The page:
Ever wonder why so many project tools are designed with lists of data and text? In the early 1980s, Ron Bredehoeft created a scheduling tool for software engineers that ultimately became Microsoft Project. Since then most other project tools have followed suit with the same look and feel with pages of rows, columns and data. Today, we have more complex projects and more people joining projects, and few have the time and the patience to learn how to use these tools made for the previous era.
What if there was a better way to show your work in a tool that’s more natural, like drawing process boxes on a white board?
How PIEmatrix Approached this Problem
I gave this a lot of thought when building PIEmatrix. I wanted something that could display complex projects as swim lanes like we often sketch on a white board. Also, I didn’t want something like a spaghetti Visio diagram with boxes and lines pointing every which way.
Here’s a pie metaphor to help explain a better and simpler visual:
Imagine looking at a lemon pie from the top down. It's a sliced up circle ready for serving. Now flip this pie onto its side so you can see its layers. The top layer is the meringue, the middle is the lemon filling, and the bottom layer is the crust. Think of this as a project pie with a top layer for project management, a middle layer for the implementation team, and the bottom layer for the quality management process. If you pull out the first slice to serve, you will have a visual way to show activities going in tandem for the project manager, implementation team, and QA team. What if you’re on the QA team? No problem. Just ignore the other two layers and chew away.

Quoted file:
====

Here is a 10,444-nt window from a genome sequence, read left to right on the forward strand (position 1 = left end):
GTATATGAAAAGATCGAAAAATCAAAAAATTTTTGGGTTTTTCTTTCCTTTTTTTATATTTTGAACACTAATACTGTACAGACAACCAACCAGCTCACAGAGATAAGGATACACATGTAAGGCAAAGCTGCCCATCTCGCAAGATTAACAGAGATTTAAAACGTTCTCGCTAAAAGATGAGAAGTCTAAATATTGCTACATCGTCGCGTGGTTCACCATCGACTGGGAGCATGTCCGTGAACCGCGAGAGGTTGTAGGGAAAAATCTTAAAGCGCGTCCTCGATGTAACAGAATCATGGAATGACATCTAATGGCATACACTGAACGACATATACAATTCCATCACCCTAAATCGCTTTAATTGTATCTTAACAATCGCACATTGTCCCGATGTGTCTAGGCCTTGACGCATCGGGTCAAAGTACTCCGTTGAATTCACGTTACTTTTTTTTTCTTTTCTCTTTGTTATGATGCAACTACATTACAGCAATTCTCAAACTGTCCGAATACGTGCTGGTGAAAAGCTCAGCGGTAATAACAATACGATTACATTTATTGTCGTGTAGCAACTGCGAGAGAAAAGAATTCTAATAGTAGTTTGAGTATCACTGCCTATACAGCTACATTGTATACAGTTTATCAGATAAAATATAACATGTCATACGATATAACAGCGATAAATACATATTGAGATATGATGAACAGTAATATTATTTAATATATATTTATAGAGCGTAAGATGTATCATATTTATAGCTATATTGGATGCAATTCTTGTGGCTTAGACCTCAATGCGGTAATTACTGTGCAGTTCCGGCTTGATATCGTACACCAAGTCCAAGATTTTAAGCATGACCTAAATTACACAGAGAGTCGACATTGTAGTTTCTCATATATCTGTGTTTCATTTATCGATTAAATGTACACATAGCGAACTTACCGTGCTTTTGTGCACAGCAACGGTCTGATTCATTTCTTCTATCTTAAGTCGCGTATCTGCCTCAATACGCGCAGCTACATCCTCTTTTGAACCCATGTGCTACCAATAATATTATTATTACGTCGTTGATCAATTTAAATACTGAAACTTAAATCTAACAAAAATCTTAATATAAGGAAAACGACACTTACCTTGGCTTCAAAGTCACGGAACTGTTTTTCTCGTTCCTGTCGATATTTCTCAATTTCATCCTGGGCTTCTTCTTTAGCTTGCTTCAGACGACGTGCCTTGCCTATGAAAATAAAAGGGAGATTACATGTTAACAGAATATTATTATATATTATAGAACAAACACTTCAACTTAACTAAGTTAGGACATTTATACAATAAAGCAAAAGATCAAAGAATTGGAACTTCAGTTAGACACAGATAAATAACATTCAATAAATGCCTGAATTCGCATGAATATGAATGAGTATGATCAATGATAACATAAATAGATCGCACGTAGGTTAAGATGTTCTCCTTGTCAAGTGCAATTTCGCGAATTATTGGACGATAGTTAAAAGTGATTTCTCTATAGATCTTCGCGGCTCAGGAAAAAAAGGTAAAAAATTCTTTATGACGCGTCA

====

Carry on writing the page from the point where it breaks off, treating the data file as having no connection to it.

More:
Now imagine seeing this in a software tool, like the PIEmatrix Pie process and project portfolio tool. With one click, you show only your layer. One other click drills down into a slice to show your milestones and action steps. The idea is to open up a new and better way of seeing, such as turning complex projects into a simpler model that lets team members see and consume only what’s on their plate.
Image by Kyle